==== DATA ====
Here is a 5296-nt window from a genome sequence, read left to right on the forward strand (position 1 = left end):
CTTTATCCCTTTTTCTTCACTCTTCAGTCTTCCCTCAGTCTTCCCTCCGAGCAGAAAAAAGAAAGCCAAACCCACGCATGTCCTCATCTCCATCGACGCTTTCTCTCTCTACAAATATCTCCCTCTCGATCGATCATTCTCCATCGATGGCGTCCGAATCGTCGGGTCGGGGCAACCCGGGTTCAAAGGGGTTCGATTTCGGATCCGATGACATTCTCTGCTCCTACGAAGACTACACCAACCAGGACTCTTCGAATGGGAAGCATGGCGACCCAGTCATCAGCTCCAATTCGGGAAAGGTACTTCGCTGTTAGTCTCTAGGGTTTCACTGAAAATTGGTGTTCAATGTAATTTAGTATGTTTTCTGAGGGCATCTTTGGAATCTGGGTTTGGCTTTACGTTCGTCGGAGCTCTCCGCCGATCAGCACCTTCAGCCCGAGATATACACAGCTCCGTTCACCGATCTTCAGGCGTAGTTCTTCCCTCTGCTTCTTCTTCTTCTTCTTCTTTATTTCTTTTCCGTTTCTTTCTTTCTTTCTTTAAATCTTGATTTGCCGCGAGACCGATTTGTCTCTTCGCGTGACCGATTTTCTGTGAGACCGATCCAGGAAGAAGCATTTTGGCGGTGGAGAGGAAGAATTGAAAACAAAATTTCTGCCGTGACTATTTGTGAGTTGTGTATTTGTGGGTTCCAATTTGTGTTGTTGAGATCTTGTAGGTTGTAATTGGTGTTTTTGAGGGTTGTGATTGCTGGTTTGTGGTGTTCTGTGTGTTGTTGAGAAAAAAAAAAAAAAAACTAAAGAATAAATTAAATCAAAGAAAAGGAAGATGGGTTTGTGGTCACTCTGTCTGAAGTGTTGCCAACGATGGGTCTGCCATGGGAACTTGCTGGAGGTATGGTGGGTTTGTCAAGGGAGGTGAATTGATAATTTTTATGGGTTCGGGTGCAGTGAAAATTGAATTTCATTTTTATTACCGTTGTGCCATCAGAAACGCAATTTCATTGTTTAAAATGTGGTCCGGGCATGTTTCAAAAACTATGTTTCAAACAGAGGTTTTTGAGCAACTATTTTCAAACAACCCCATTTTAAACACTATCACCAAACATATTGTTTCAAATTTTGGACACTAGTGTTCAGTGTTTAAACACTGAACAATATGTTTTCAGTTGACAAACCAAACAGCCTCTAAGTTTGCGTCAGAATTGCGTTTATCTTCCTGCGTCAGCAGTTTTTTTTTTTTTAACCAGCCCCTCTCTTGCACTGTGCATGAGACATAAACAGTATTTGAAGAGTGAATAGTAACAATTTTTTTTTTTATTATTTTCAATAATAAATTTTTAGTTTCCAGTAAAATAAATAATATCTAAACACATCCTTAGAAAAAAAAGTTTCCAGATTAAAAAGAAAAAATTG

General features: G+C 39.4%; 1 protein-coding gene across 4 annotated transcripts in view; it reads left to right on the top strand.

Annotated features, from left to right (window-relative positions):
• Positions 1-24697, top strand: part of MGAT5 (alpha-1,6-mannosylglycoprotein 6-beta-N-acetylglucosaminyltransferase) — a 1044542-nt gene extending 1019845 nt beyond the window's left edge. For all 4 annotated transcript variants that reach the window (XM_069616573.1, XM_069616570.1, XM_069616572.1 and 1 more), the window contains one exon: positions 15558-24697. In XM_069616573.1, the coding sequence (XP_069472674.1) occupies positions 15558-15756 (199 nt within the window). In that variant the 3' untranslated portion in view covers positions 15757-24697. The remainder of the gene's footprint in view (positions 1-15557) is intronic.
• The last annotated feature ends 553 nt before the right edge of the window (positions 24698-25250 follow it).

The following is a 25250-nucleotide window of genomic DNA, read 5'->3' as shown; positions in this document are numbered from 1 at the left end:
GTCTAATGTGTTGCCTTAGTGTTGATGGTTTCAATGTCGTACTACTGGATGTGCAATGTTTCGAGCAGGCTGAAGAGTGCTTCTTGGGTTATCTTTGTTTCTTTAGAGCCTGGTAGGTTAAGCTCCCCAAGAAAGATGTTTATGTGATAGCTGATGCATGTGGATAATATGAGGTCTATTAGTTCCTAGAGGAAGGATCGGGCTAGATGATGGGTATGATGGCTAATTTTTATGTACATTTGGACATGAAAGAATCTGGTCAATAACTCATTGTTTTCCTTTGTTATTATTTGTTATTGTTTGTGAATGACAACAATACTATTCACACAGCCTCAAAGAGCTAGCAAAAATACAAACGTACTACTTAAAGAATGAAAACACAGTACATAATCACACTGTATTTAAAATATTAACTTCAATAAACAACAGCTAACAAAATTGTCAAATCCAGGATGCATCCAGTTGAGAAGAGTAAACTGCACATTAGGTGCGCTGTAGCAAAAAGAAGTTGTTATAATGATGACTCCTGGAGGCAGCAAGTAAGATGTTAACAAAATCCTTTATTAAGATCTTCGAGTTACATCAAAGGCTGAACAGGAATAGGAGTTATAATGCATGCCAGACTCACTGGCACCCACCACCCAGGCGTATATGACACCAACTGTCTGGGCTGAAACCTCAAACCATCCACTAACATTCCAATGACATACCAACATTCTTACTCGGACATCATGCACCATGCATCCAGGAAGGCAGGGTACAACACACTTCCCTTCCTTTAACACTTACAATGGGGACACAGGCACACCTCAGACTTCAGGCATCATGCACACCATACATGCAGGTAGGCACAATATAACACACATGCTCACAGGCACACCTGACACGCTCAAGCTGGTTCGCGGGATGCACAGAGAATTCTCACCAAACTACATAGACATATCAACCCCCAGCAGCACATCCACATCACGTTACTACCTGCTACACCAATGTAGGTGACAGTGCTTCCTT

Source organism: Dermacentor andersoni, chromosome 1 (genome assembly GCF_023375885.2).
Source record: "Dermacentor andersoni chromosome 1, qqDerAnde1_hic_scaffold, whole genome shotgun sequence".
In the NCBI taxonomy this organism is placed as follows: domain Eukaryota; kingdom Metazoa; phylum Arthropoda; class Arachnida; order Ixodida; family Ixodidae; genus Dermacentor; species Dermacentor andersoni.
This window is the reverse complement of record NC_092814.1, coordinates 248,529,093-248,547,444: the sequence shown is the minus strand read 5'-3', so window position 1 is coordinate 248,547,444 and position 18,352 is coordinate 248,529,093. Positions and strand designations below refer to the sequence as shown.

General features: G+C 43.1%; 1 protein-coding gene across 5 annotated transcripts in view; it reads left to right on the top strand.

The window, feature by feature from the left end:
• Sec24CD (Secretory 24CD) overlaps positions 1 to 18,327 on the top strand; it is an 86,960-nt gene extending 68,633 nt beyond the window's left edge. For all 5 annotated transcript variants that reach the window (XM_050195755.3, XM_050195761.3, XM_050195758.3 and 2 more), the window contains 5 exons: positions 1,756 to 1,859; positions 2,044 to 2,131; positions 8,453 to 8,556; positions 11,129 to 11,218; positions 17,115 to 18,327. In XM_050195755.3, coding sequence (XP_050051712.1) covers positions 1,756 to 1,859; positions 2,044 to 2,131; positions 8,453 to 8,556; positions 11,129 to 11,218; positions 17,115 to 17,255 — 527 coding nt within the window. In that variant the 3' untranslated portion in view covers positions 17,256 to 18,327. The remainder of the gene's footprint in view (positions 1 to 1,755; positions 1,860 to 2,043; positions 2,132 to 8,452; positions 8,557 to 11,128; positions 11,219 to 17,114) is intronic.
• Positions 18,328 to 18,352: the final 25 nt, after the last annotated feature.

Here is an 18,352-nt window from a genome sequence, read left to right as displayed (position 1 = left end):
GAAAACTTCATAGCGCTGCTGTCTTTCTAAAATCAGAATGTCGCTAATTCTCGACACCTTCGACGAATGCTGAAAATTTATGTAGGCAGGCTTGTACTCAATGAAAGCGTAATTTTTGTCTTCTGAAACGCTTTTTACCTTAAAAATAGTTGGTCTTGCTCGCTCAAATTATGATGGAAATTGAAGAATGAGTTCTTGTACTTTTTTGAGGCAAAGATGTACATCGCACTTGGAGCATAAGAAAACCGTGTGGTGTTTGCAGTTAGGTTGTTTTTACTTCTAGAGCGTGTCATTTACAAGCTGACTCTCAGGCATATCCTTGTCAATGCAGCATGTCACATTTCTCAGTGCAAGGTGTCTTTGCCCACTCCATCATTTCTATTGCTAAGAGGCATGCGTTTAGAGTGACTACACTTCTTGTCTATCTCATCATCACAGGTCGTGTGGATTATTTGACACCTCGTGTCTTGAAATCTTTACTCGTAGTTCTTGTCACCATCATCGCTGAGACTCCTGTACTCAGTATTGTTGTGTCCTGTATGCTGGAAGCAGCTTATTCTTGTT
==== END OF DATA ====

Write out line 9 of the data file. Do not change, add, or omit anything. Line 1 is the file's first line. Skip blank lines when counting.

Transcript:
Source organism: Dermacentor andersoni, chromosome 1 (genome assembly GCF_023375885.2).